I gulped, and wondered if there’d be tears. “I miss Mommy too,” I said. “So much. I’d give anything to hug Mommy.”

Then my mind clicked into sheltering parent mode, and I said, “Let’s give Mommy a hug.”
So I crossed my arms over my chest and shook from side to side and said, “I love you, Verna.”

Maya did the same and said, “I love you, Mommy.”

A poignant and heartbreaking Valentine’s Day, 2011. Gratefully over and out.

Monday, February 7, 2011

Heaven Is Not A Place On Earth

Maya asked me on the way to pick up Miguel from basketball practice, "How did Mommy get to Heaven?"

We were about to turn at a traffic light opposite a Safeway. "God put her there," I said, quite relieved that my five-year-old could not peer too deeply into her agnostic father's heart (or mind).

"When you die," I continued, "God lifts you to Heaven."

"I want to die," she responded. "So I can be with me Mommy."

Then she kept repeating "I just want to die, Daddy, so I can be with Mommy" over and over. She asked me if people live in Heaven. "They can talk right, Daddy?"

"Well," I said to my theologically and cosmically advanced preschooler, "people can talk in Heaven, but Heaven is where people go after they die."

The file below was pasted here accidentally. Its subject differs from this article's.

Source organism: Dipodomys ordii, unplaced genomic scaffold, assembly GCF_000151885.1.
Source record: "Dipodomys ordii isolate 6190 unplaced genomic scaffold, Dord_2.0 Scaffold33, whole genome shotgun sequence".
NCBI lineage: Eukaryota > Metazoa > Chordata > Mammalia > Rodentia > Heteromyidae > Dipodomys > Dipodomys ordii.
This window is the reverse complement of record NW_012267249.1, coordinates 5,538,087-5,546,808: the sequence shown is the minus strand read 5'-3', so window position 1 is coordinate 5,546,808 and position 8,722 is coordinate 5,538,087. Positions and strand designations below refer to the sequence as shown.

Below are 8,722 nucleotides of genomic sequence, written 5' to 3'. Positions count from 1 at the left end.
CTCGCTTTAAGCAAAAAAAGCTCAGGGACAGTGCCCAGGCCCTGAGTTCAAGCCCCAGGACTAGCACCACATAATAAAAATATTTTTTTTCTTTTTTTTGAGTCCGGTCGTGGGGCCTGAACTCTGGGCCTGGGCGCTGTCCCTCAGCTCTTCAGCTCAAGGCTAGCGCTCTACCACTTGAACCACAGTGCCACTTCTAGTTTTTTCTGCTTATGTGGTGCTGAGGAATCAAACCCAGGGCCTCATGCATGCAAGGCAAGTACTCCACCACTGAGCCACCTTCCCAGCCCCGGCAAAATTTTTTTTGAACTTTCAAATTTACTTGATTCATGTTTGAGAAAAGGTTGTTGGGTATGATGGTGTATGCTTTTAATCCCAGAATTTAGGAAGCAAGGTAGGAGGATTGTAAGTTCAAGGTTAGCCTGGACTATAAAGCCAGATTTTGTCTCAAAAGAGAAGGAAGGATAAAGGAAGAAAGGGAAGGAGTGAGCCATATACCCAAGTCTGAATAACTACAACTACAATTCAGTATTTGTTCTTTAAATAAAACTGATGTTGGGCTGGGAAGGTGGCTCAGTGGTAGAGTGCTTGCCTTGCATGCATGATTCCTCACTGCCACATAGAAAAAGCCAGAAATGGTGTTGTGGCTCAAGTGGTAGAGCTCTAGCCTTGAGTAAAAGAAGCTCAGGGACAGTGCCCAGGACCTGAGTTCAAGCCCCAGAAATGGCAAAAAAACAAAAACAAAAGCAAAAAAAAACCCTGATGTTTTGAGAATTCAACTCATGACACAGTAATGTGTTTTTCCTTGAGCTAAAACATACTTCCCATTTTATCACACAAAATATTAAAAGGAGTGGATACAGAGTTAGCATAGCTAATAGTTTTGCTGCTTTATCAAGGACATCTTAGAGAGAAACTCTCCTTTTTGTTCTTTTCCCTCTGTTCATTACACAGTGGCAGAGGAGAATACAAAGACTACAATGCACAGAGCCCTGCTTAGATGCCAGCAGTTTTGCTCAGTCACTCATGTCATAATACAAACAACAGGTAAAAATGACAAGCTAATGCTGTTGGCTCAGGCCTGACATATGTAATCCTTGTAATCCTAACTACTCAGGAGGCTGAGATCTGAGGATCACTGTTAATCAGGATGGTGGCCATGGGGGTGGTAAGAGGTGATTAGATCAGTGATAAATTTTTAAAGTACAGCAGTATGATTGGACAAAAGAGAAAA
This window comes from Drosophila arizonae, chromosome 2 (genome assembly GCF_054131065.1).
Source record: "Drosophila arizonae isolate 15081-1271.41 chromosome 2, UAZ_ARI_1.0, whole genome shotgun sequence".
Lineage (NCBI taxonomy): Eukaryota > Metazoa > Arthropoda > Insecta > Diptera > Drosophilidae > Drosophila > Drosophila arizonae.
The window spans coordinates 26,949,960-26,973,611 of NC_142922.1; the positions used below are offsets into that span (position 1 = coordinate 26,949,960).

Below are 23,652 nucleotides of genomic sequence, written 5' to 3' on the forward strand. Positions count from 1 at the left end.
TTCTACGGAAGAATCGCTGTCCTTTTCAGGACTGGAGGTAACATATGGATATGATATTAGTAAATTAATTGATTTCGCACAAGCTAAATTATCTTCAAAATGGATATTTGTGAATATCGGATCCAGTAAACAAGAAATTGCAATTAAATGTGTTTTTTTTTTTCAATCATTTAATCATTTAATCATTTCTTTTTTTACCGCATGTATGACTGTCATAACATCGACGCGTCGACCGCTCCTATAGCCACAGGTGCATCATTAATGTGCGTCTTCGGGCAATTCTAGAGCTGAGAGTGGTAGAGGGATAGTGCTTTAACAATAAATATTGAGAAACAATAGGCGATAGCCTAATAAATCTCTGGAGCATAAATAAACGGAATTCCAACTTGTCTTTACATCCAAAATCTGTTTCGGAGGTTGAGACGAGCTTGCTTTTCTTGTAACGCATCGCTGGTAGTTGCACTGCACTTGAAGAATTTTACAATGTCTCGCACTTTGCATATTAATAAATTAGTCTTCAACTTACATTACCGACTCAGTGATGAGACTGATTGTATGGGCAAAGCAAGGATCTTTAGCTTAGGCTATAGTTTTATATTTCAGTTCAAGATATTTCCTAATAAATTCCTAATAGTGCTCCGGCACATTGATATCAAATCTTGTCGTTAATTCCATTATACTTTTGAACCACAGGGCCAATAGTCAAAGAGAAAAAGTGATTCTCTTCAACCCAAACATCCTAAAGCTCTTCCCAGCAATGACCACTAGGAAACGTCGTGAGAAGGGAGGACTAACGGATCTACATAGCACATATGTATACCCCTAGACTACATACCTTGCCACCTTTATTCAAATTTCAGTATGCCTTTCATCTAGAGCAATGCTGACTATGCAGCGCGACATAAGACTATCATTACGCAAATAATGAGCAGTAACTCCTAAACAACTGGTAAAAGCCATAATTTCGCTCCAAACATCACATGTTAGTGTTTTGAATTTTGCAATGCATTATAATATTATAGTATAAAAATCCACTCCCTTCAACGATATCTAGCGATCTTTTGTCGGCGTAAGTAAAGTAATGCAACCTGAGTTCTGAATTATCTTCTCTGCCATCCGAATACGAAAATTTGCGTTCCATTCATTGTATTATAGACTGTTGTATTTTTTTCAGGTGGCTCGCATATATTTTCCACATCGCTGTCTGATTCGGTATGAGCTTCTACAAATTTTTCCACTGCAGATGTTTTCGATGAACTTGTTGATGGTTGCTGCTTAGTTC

It wasn't as if I was holding back the tears, but I was stuck in a state of shock, a relentlessly thick river of emotion-stultifying goop. Maya didn't want (or understand what it meant) to die, but she misses Verna so much that she wants to join her in Heaven, a place I later told her where Mommy is no longer sick or feels pain.

"Do you want to die and see Mommy?" she asked.

"Well," and I knew I was treading on shaky ground for I could not return to the everyone dies conversation without provoking a psychic meltdown, "I don't want to die now. I want to be here living with you and Miguel and all our friends and family."

That seemed to mollify Maya, and she did not ask if everyone we know also wants to die. She said, "That's right. We're going to live forever, me and Daddy and Miguel."

I gulped. Then I gladly lied yet again to her. "Yes, we are going to live forever. I am not going anywhere."

Which is what Maya wanted and needed to hear. Just before bed, dressed in her light green Tinkerbell pajamas, she said, "I miss Mommy. I wish she could come down and see us."

"So do I," I said. "I miss Mommy so much."